Cardiovascular disease: Taking 500 steps each day may help lower risk


Plenty of studies associate physical activity, including brisk walking, with good health. With much of them focused on young-to-middle aged adults, there have been fewer investigations into the benefits of walking for older people.

New research, however, explores the ways in which walking can help reduce the risk of cardiovascular disease (CVD).

Researchers recently found that for people aged 70 and older, each additional 500 steps of daily brisk walking lowered the risk of CVD by 14%.

In addition, individuals who walked roughly 4,500 steps each day lowered their risk of CVD by 77%.

The research was presented at the American Heart Association’s Epidemiology and Prevention Lifestyle and Cardiometabolic Health Scientific Sessions 2023.

The research involved 452 participants from the ongoing Atherosclerosis Risk in Communities studyTrusted Source.

The participants’ average age was 78, and 59% were women. Twenty percent self-identified as Black, 70% of whom were women.

Researchers tracked participants’ daily step counts using an accelerometer worn at the hip, and their cardiovascular health was tracked for a period of 3.5 years.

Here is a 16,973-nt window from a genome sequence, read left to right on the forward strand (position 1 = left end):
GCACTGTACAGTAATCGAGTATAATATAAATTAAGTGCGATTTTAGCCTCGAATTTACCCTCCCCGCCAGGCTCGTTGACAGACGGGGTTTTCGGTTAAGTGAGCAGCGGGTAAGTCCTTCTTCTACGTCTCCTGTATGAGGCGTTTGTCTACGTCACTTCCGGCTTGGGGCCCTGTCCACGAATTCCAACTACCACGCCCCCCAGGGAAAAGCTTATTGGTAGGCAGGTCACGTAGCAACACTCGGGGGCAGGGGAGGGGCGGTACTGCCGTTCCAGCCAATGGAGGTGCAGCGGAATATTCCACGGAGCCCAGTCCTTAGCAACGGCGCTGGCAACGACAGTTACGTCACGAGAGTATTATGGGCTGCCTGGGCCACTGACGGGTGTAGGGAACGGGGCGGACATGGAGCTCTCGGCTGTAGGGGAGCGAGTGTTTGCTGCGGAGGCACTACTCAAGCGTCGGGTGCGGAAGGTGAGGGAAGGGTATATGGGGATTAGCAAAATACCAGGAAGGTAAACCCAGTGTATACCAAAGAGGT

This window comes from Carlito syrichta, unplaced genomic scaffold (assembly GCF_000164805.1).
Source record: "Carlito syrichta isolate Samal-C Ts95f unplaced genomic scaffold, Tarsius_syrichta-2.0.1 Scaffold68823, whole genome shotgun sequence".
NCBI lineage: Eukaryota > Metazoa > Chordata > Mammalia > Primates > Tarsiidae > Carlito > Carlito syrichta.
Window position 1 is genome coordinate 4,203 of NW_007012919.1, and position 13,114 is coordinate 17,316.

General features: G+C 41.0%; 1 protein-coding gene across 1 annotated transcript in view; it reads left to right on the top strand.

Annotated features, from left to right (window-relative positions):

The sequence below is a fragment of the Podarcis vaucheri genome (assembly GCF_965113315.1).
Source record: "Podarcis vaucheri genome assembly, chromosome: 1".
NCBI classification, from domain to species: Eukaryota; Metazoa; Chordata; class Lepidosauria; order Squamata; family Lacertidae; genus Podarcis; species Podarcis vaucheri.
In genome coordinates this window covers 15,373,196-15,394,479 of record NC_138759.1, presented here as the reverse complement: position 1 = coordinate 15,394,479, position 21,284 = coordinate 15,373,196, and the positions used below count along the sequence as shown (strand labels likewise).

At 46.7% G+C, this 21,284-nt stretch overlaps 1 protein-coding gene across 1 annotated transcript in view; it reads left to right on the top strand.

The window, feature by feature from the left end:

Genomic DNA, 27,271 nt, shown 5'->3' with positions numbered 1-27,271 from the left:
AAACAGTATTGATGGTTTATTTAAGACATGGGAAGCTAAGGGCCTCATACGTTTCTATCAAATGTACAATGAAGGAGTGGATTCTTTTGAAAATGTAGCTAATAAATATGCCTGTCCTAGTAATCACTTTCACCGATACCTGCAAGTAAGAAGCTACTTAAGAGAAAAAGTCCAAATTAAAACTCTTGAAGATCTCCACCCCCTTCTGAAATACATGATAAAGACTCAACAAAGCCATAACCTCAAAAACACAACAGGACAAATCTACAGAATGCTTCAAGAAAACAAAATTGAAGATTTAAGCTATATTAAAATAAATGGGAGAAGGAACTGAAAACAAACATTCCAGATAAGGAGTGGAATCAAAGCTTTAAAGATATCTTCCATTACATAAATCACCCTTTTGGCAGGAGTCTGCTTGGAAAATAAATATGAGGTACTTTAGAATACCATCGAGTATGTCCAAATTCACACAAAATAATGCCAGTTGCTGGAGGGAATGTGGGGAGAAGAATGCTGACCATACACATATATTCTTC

During that period, almost 12% of participants who walked fewer than 2,000 steps a day experienced a cardiovascular event.

Just 3.5% of those who walked around 4,500 daily steps had one.

Cardiac events include coronary heart diseaseTrusted Source, strokeTrusted Source, or heart failureTrusted Source.

Similarly, in another recently published study, researchers found that 11 minutes of moderate-intensity physical activity a day (or about 75 minutes a week)—such as brisk walking, hiking, or dancing—may be able to lower the risk of diseases such as heart disease, stroke, and some cancers.

While higher-intensity physical activity also offers health benefits, for older people, brisk walking may be a more practical option.

“Walking is a great way to get physical activity. Not only is it a low-impact, weight bearing exercise which is important for bone health in older adults, walking is associated with reducing risk factors for CVD by helping to control blood pressure and blood sugars, decrease weight, and help reduce stress.”